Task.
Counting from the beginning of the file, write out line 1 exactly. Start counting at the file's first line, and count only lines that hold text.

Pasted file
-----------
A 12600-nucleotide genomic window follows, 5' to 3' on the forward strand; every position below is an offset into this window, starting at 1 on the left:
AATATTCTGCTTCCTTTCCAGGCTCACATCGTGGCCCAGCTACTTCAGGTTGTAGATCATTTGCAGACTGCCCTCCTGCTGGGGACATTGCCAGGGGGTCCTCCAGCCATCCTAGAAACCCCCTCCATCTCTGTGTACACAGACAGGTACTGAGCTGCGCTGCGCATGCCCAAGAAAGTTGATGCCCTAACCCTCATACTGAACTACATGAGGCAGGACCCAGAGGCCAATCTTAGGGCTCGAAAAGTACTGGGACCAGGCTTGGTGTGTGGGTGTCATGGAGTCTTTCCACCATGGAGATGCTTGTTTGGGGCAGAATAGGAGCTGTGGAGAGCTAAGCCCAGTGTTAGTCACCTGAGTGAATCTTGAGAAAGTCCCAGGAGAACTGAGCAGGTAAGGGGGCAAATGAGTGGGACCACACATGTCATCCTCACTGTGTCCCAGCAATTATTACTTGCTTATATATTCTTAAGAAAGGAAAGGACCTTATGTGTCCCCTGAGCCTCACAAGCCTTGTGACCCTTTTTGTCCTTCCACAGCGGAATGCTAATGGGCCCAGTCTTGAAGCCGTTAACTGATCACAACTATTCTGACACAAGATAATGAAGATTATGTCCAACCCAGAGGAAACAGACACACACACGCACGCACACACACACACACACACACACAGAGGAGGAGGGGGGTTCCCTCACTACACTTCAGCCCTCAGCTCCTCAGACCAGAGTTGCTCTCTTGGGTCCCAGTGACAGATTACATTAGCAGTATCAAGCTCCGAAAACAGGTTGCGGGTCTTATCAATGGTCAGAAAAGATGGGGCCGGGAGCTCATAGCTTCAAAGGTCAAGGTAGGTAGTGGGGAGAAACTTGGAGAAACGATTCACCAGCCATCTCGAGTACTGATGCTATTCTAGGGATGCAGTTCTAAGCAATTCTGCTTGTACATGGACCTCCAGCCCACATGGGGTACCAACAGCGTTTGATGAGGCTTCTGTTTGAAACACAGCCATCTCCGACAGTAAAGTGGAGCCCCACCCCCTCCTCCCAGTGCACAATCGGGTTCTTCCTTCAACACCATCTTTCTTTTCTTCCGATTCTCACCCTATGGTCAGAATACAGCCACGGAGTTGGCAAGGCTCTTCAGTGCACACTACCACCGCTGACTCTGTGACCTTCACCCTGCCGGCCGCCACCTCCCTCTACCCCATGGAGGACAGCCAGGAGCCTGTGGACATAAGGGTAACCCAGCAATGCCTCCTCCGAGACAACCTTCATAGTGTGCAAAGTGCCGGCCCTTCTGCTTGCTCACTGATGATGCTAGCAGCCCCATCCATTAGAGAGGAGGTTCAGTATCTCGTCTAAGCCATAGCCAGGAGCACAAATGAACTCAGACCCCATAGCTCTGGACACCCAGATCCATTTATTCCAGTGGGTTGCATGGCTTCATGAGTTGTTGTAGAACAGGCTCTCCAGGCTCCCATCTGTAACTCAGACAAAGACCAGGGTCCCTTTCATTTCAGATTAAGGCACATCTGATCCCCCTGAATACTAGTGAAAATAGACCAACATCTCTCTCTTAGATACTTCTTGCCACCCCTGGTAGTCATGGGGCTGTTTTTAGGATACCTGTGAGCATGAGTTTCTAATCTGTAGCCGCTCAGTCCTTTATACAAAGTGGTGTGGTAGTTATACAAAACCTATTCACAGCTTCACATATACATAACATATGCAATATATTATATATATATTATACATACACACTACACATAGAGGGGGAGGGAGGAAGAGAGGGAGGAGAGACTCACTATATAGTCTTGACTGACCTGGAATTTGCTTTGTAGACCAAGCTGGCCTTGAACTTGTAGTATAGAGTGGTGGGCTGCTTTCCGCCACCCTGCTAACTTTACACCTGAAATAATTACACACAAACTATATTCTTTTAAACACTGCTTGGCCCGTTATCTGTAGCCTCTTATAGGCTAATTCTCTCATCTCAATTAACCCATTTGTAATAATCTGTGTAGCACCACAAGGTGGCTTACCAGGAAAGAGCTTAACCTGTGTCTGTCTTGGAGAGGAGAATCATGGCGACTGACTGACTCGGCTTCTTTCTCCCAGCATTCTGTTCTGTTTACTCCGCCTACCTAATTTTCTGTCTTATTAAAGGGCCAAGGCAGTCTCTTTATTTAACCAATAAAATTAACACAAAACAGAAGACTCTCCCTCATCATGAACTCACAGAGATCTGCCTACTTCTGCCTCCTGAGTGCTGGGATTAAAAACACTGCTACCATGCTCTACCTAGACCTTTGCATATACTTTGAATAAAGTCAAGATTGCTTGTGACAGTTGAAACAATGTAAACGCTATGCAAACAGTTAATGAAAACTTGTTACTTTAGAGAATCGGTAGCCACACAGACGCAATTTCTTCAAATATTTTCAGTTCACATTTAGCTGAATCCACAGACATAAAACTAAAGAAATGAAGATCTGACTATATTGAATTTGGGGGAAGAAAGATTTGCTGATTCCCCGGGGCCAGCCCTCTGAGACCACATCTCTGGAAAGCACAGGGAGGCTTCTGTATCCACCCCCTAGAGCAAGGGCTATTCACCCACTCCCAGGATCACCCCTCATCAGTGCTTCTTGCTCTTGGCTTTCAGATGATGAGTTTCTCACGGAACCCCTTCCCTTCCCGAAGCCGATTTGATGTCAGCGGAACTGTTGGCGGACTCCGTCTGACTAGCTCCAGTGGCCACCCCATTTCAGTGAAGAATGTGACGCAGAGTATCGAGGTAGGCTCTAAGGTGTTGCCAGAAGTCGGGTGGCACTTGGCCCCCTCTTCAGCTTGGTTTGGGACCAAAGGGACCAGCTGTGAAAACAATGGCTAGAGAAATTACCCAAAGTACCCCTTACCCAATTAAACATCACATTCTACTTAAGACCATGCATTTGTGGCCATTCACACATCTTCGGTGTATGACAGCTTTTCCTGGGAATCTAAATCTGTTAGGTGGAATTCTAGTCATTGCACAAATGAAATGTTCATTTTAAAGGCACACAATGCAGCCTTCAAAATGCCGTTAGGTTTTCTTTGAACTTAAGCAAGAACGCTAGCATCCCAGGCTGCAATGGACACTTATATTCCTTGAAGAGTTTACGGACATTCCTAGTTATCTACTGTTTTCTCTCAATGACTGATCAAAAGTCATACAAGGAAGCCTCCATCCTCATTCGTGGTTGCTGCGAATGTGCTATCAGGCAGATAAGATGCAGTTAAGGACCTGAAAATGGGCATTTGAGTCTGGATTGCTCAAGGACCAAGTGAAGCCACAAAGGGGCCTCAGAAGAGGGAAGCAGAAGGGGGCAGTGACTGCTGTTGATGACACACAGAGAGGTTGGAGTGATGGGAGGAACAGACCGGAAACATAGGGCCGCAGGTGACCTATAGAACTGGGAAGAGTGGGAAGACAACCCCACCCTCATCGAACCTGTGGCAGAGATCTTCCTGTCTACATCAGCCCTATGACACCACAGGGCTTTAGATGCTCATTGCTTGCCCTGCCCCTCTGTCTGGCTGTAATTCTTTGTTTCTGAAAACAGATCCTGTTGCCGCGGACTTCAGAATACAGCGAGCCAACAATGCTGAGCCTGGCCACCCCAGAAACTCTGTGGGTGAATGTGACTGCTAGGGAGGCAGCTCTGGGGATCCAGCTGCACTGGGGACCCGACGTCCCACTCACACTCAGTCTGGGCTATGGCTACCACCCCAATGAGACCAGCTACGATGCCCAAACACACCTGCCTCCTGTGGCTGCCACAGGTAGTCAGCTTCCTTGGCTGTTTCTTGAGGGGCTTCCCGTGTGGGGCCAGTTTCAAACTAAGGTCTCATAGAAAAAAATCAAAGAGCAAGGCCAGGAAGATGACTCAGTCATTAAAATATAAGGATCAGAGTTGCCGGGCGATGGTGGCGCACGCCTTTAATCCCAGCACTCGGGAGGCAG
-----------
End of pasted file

A 12600-nucleotide genomic window follows, 5' to 3' on the forward strand; every position below is an offset into this window, starting at 1 on the left: